Deliciously written. I enjoyed reading it very much. Can't wait to try to spot some of the species you describe on our Underground North Pole Express.ReplyDelete
what a delightful post on the Tubedinosaurs...aaah the joys of london commuting - a distant memory!! My favourite tube story involves the Great British reserve of hiding behind one's newspaper and being "polite" no matter what the circumstances are... A commuter on a train with a snake (albeit with a shoelace tied round its mouth) No-one "noticed" !! to link with your post apparently there is a published book on how to save time on the Tube by never having to walk the platforms as it tells you exactly where to wait to be closest to your exit at your stop - no doubt you carry this Tubible whilst commuting Cuban?? Greetings from MexicoReplyDelete
Great post. I shall look out for these various sub-species as I journey on the Tube tomorrow morning.ReplyDelete
Many thanks for your comments. Sadly, I don't come across these species anymore as I stopped commuting almost seven years ago. Still, like last week, when I had to go to St Thomas Hospital for a dental appointment, I'm always on the lookout for these specimens as they come out of their lairs and make their way up down the escalators, along the platforms and into the carriages. Fascinating fauna. And flora. Did I mention the flora? Blimey, I'll have to include the plants in my last installment.ReplyDelete
Greetings from London.
Another well analyzed post as usual Cubano. I'm afraid I don't recognize these London species, they apparently have not migrated to Chicago but I do recognize some distant cousins.ReplyDelete
Ahh, I do enjoy your observations of London's indigenous species.ReplyDelete
You make me nostalgic for the tube, I now live in a place where the only public transport is a small bus every other Tuesday.ReplyDelete
What a delightful post! I love your creativity. I have recognized some of these creatures in our own TTC - thank you for supplying some labels!ReplyDelete
ha! excellent piece. next time i'm in london(nevermind the fact that i've never been), i'll have to make it my business to observe this show.ReplyDelete
("jenny from the block"..tee hee hee! i always have found that laughable for some reason.)
I love your rabbit hole. White Rabbit, Caterpillar and Queen of Hearts would enjoy it too!ReplyDelete
And Blimey brings home Mind Your English:)
Many thanks for your kind feedback.ReplyDelete
Greetings from London.
This post actually made me nostalgic for the NY subway where I thought I had encountered every possible variation of the genetic code. According to your Sunday post, I had not. Very funny and well written. Thanks for the light touch.ReplyDelete
Strigiforme guy made enough from donations to make his way to NY..now appearing in front of the Met..also..ReplyDelete
Keep my head down when Megamouth Shark is making his way through the cars, selling used batteries, Louis Vuitton originals... Thanks for this nostalgic post!!!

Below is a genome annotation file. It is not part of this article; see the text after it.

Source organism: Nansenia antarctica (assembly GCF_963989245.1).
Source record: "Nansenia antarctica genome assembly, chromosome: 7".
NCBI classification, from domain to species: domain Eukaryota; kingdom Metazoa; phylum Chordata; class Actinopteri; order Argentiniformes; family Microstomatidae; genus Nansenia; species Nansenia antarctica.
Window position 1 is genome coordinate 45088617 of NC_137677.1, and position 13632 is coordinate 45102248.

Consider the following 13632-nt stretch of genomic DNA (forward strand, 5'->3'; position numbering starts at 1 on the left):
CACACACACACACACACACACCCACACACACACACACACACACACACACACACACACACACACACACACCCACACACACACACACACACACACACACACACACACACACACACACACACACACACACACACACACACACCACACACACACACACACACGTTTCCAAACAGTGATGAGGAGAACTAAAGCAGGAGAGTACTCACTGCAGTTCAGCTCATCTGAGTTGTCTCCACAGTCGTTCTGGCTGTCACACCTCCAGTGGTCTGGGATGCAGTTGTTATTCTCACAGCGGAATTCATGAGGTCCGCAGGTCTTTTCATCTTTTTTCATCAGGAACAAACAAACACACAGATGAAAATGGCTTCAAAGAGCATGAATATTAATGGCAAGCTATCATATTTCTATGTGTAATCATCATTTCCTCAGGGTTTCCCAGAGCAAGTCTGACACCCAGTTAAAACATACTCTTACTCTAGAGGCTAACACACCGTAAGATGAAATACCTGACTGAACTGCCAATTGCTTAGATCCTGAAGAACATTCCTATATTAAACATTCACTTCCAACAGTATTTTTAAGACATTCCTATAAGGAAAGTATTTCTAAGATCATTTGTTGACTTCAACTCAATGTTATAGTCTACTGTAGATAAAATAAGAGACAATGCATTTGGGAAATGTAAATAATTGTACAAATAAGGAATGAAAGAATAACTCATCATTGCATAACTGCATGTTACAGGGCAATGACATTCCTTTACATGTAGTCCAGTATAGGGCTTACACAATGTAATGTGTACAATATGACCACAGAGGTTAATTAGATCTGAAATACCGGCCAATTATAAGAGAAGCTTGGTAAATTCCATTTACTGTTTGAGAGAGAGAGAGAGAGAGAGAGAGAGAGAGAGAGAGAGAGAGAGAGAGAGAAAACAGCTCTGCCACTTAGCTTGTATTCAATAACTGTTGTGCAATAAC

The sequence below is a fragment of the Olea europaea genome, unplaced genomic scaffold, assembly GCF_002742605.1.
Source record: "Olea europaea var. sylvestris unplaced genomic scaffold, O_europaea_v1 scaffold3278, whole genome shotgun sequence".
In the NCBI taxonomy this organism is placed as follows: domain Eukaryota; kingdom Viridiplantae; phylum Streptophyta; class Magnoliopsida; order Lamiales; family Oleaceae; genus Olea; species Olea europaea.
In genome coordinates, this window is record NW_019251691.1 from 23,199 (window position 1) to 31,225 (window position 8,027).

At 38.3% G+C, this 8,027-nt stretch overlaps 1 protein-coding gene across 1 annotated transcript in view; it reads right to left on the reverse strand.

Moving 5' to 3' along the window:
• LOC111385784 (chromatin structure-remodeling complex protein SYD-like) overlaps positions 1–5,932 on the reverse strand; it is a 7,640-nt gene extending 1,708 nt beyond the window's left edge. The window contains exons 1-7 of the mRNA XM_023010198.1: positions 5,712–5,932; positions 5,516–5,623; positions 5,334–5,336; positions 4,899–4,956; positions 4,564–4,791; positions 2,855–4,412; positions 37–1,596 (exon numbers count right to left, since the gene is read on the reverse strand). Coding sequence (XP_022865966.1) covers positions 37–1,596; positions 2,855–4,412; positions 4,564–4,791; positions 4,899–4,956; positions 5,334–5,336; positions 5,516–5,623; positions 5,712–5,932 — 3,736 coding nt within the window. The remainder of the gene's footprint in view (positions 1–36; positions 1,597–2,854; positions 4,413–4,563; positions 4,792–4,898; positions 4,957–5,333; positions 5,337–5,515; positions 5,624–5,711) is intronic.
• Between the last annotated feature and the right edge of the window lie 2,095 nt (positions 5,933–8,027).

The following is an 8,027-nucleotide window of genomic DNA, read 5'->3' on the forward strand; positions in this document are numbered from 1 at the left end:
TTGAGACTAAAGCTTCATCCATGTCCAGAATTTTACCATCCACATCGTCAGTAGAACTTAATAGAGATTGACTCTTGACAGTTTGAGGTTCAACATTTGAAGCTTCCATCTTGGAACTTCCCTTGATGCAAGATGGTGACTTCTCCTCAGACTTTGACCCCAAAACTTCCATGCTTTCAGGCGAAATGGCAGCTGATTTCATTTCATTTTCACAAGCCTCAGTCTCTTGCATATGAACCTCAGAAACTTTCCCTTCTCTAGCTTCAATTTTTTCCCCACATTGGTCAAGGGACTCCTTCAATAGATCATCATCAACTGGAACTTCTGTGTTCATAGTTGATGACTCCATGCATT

Congratulations on the new look : ) I loved the new header, image and quotation. That is something I have to remind myself very often.ReplyDelete
BTW I have Rayuela on my bookshelf as well, on the "next in line to read" shelf (a very populated one). How are you enjoying it?
What a funny post! We have many of the species "Delphinidae vīvāx" here in the SF Bay Area. One managed to jam the BART train door so badly that the train had to be taken out of commission, thereby stranding several thousand commuters during rush hour. Fortunately, he wasn't lynched so the species is still viable but it was a close call.ReplyDelete
You have such a fertile imagination, Cuban. You know, subways are such topics for conversation the world over. But you've turned this into somewhat of a fairytale/fantasy film, and I was held by all of the "creatures" and their various roles. I've always believed that we see the whole world in places like airports and train and subway stations. There's something about the coming together of people who are desperately on their way somewhere that makes for the wildest dynamics. Thanks for this very humorous, though grounded, post!ReplyDelete
I grinned from ear to ear the entire time I read this creative post. I also love the photo of the platform. I shudder to think of the names of the dinosaurs you would find in the New York City subways...ReplyDelete
I will patiently await your next installment.
Many thanks for your kind words.ReplyDelete
Greetings from London.
Since I would avoid public transportation at all costs here in California, I will have to wait until I can trek to London to see the tube denizens. Californians are spending $9 billion dollars to build a high speed rail between LA and San Francisco. Sigh. The stupidity of that floors me. (Almost as dumb as a rail between LA and Las Vegas at taxpayer expense.)We have a high speed transport between those 2 cities with infrastructure in place already... airports.They probably should just subsidize commuter planes and avoid building a new rail system.ReplyDelete
I used to love watching the dinosaurs of the airports but alas they took out the viewing stations when they stopped allowing people to the gate.
Oh my gosh, CIL, this series is too funny.ReplyDelete
I brave the New York City subway and am
eternally impressed by the Dolphin and
the crazy bravery. The sliding into the
1 inch opening of the doors and the rebound
once inside the train. The devil-may-care
of placeing their arm into rapidly closing
doors is beyond my comprehension.
Many thanks for our comments.ReplyDelete
Greetings from London.